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USA, 1997 (MIFF 1998, Documentaries)

Director: Michael Moore

Just when you thought if was safe to be a miserly, exploitative, conniving Montgomery Burns-style CEO... Michael Moore is back! A giant by reputation as well as physical presence, Moore first made his indelible mark on cinema with the hilarious but incisive Roger and Me, an attack on the mass retrenchments that wracked the auto industry in the 1980s.

Once again Moore's targets are massive international corporations topping their coffers up with phenomenal profits while laying off staff by the thousands. In 1996 Moore wrote Downsize This: Random Thoughts from an Unarmed American. When asked by his publisher to undertake a short speaking tour to promote the book, Moore engaged a camera crew to follow him as he conducted a series of signings and readings that degenerated into comical confrontations, pep rallies and protest pranks.

Part raconteur, part stand-up comedian, Moore is ever willing to butt horns with the captains of industry... if he can just get past security! With The Big One he contends that moving American industry offshore - in other words, paying starving Mexican workers 80 cents an hour to assemble car parts - is killing communities while Iining the pockets of a privileged few.

Inciting staff unrest in the bookshops he visits, encouraging unionisation in the fast food joints he frequents or challenging the chairman of Nike to a footrace ("Or we can arm wrestle.") is alf in a day's stirring for Michael Moore. Join the XXXL sized director and his fearless crew as they make the world safe for decent working people and an all-American candy bar.

Michael Moore was born in Flint, Michigan in 1954. He founded and for a decade edited the Flint Voice, one of the most respected alternative newspapers in the US. In 1989 he directed landmark documentary Roger and Me. Moore's subsequent projects have included writing, hosting and directing the television series TV Nation (1994-95), Pets or Meat: The Return to Flint (1994), Blood in the Face (1994), and Canadian Bacon (1995).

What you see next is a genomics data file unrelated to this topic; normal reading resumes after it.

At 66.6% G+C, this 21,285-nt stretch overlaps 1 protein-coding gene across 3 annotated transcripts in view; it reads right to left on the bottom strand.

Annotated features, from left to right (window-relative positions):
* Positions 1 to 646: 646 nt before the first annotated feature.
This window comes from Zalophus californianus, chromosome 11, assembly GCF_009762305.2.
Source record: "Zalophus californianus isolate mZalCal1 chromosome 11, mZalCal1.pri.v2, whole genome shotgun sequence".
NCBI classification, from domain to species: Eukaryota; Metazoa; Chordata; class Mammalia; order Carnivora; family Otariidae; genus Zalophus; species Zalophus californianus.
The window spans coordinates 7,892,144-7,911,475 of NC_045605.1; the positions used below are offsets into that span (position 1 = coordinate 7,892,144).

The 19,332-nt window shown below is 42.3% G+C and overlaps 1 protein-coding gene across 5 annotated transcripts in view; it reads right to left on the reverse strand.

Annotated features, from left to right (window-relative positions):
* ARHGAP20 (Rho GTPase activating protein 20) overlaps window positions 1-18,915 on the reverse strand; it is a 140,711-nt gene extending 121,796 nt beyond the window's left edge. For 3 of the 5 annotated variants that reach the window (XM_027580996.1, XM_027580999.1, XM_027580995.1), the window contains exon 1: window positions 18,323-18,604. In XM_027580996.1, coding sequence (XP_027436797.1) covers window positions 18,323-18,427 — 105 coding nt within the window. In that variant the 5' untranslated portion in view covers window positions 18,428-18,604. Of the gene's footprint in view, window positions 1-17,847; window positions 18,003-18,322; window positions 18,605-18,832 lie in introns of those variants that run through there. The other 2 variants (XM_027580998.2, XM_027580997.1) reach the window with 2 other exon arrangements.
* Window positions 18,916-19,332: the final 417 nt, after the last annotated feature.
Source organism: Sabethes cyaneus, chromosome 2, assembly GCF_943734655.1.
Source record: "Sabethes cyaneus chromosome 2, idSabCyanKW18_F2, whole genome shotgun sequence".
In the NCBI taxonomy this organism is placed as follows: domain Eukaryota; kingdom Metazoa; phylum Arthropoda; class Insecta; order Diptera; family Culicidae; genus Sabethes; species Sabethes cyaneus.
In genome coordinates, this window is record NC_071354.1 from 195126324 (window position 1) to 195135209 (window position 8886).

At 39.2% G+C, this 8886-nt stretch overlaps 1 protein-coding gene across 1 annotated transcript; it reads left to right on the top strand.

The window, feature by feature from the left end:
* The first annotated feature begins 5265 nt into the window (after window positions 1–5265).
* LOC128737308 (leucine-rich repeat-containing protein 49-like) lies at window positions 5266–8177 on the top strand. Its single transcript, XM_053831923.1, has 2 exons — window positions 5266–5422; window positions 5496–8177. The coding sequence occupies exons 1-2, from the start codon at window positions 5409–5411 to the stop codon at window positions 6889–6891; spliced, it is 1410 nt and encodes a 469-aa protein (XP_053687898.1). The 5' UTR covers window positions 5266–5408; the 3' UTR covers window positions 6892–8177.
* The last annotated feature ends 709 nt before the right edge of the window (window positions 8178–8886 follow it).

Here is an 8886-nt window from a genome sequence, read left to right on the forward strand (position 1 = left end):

See also...


Documentary provocateur Michael Moore returns and, as usual, he's mad. America is the richest country on earth and yet, Moore exasperates, their global position in healthcare puts them at number 38 ... More »


Fahrenheit 9/11USA.Winner of the Palme d'Or and FIPRESCI prize at this year's Cannes Film Festival, Michael Moore's (Bowling for Columbine) blistering film takes a look at the state ofAmerica today ... More »


Errol Morris' amazing, eccentric documentary is yet another satisfying chapter in the filmography of a self-confessed obsessive/compulsive who is never happier than when he is recording the lives of ... More »


Mostar, 1994. The Bosnian War is over; a Muslim woman picks over her beloved books and other heirlooms. Like most other inhabitants of the Muslim quarter of the city, she has lost almost everything ... More »


Director of the acclaimed Preston Sturges: The Rise and Fall of an American Dreamer (MIFF 1990), Kenneth Bowser's Frank Capra documentary beats a path directly to the core of the life of one of ... More »


"Gay men and lesbians - a forced marriage if ever there was one," quips lesbian activist Torie Osborn. Such is the base from which this insightful documentary works. The relationship between men and ... More »

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